Fresh Air


Band members                              Related acts

  line up 1 (1969-70)

- Allen Carey --

- Louie Caridi -- lyrics

- Mick Jones -- 

- Marc Piscitelli -- lead vocals

- Peter Plumeri -- drums, percussion

- Tim Whitcanack -- bass, keyboards

 

 

 

- California Grassfield

- The Esquires (Peter Plumeri)

 

 

 


 

Genre: rock

Rating: 4 stars ****

Title:  Fresh Air

Company: Amaret

Catalog: ST 5005

Year: 1969

Country/State: Thousand Oaks, California

Grade (cover/record): VG+/VG+

Comments: --

Available: 1

Catalog ID: 4952

Price: $180.00

 

 

This one's surprisingly hard to find, let alone in good condition.  Similarly, finding information on the band is a challenge.  

 

Based in Southern California (Ventura County), the line up consisted of  Allen Carey, non-performing song-writer Louie Caridi, Mick Jones, lead vocalist Marc Piscitelli, drummer Peter Plumeri, and bassist Tim Whitcanack.  Originally known as California Grassfield, they started out playing local clubs and talent contests before being signed by the Minnesota-based Amaret label.  Recorded in Hollywood's Sunset Studios, 1969's "Fresh Air" teamed the group with producer Clancy B. Grass.  Showcasing a largely original set (most written by Caridi), the album wasn't exactly the year's most creative offering.  That said, the mix of pop, hard rock, and occasional psych moves was actually quite good.  Piscitelli had a great voice that was versatile enough to handle everything from blue-eyed soul to straight ahead rock, while the rest of the band played with a nice sense of enthusiasm.  Ironically, the album opened with one of the band's worst selections - a horrid speed-of-sound cover of The Buffalo Springfield's 'For What It's Worth' ...  From there on things improved markedly.  Highlights included the taunt rockers 'Faces In The Fire', 'Get Away Car Car', 'Sleeping On Sunshine', and the psych-ish ballad 'December'.  

 

"Fresh Air" track listing:
(side 1)

1.) For What It's Worth   (Stephen Stills) - 2:40   rating: ** stars

I'm sure there are some folks who like the Fresh Air cover of this Buffalo Springfield classic, but I'm not one of them.  Speeded up and given a "heavy" arrangement, Marc Pisctelli's growling delivery left you wondering if the band had simply overdosed on James Brown.

- 1969's 'For What It's Worth' b/w 'Faces In the Fire' (Amaret catalog number 45-121)

2.) Faces In The Fire   (Lou Caridi) - 3:50   rating: **** stars

'Faces In the Fire' was a taunt bluesy rocker that still managed to hold on to a commercial edge.   Imagine what The Association might have sounded like if they ever decided to actually record a true rocker.   Always loved the heavily treated lead guitar on this one.   It was also tapped as a Spanish single:

- 1970's 'Faces In the Fire' (Rostros En El Fuego) b/w 'I've Lost My Faith' (He Perido Mi Fe) (Exit catalog number 2-604 B)

3.) December   (Marc Piscitelli) - 4:50   rating: **** stars

Opening the song, Tim Whitcanack's church organ was a treat, giving the ballad 'December' a nifty, lysergic edge.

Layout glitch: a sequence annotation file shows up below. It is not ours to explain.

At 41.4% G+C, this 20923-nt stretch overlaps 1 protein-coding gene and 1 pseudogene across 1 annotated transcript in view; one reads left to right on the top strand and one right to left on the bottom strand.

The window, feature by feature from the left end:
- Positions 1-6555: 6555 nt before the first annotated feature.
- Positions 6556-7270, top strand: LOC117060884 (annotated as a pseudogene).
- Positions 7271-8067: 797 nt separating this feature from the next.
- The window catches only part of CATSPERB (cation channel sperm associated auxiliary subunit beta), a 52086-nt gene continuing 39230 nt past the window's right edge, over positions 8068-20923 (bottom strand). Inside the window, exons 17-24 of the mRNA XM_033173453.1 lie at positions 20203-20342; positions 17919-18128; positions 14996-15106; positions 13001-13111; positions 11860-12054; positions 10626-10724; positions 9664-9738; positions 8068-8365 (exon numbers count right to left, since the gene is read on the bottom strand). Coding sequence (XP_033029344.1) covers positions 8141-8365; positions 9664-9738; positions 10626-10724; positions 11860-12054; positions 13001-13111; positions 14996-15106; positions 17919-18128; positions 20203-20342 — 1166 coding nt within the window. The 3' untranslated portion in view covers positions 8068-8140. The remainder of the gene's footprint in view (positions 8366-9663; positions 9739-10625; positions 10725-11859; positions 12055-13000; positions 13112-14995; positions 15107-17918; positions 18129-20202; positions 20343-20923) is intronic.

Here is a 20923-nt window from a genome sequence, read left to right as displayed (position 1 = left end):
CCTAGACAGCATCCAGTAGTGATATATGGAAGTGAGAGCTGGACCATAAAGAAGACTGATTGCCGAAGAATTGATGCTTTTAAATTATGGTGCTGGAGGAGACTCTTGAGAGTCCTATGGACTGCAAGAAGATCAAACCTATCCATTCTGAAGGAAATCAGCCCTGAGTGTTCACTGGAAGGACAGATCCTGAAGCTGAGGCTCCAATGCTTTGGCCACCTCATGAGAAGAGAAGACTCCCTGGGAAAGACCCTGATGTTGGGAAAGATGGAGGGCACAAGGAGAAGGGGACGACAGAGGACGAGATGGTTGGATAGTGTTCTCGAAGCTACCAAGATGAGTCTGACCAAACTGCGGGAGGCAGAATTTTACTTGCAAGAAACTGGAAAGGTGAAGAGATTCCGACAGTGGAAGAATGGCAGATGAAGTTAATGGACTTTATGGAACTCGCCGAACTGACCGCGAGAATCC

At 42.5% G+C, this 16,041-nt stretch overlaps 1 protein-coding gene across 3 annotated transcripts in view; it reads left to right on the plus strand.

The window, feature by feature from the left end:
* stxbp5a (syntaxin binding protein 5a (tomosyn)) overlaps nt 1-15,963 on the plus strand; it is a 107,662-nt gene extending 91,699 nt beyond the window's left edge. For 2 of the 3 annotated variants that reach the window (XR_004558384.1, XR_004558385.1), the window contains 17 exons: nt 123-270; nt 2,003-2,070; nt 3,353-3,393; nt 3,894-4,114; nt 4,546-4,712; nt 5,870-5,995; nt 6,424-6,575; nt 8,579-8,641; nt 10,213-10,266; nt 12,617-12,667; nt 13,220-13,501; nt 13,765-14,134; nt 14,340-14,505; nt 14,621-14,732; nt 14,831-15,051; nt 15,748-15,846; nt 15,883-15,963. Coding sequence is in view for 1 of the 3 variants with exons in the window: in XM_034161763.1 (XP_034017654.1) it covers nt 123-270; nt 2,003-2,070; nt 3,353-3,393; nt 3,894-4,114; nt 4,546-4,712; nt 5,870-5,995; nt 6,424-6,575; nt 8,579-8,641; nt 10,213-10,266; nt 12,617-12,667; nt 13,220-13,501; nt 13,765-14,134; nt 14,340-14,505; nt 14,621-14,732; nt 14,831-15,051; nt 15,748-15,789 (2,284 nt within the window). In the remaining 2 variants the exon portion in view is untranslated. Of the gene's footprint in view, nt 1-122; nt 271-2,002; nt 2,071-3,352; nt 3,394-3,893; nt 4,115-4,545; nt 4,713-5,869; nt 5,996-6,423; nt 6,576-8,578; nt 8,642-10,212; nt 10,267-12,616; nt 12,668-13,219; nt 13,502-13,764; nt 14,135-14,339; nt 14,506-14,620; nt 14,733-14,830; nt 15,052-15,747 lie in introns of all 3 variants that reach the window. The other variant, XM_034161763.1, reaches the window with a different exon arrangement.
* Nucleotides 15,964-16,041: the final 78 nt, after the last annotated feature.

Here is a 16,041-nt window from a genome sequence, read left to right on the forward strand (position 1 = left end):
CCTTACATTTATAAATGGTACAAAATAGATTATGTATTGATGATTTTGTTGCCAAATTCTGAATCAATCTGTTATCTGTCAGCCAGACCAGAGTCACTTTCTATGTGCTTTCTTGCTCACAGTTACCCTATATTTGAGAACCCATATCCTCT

4.) Somewhere A Mountain Is Moving   (Lou Caridi) - 2:30   rating: *** stars

The opening group vocals have always reminded me momentarily of Queen.   While it was one of Piscitelli's best vocals, 'Somewhere A Mountain Is Moving' stood as a track that was torn between a nice rock edge and an MOR-ish refrain.   

5.) Get Away Car Car   (Lou Carrdi) - 2:39   rating: **** stars

A song that starts with a killer guitar intro is hard to dislike.  Add in some great vocals and an intriguing title and 'Get Away Car Car' was one of the album highlights.    I would have picked this one as the single.   

(side 2)
1.) I've Lost My Faith   (Lou Caridi) - 3:10
   rating: **** stars

Bubblegum pop with a hard rock edge?   Who cares.  'I've Lost My Faith' was another killer tune that was simultaneously FM-ready and top-40 radio-friendly.

2.) Baby Lady   (R. Kutner) - 3:29   rating: **** stars

The album's lone non-original, 'Baby Lady' found the group stepping into blues-rock territory.   Kicked along by some surprisingly enjoyable harmonica (I'm normally not a big fan), this one was another standout performance.

3.) Sleeping On Sunshine   (Lou Caridi) - 3:20   rating: **** stars

Not sure why, but for some reason Piscitelli's vocal on the rocker 'Sleeping On Sunshine' has always reminded me of The Guess Who's Burton Cummings.  And like The Guess Who, kicked along by some rollicking lead guitar, this showed the band could handle conventional hard rock.   It made for one of the album's most impressive performances.

4.) Sailor Man   (Marc Piscitelli - Lou Caridi) - 2:39  rating: *** stars

Giving drummer Plumeri a shot at the spotlight, 'Sailor Man' was almost jazzy (kind of a Free Design vibe going on here).  The song also served to showcase the band's nice touch with harmony vocals.  Docked a star for the flute solos.

5.) I Finally Found A Friend   (Lou Caridi) - 2:48   rating: **** stars

The closer 'I Finally Found A Friend' found the band ending the album with their full compliment of instruments blazing away.   One loud tune sporting what might have been the album's prettiest rock melody.

 

As far as I can tell Whitcanack is still in California and remains an active musician.  Piscitelli branched into engineering and also appears to have remained active in the business, working with a wide range of acts including Tommy James, Juice Newton, and Spirit.

 

 

In 2004 James Plummer's Radioactive label reissue this one in CD format (catalog number RRDC076).  Like all Radioactive releases, this one was unauthorized, done without the band's consent.  Do the right thing and track down an original copy.

 

 

 

 

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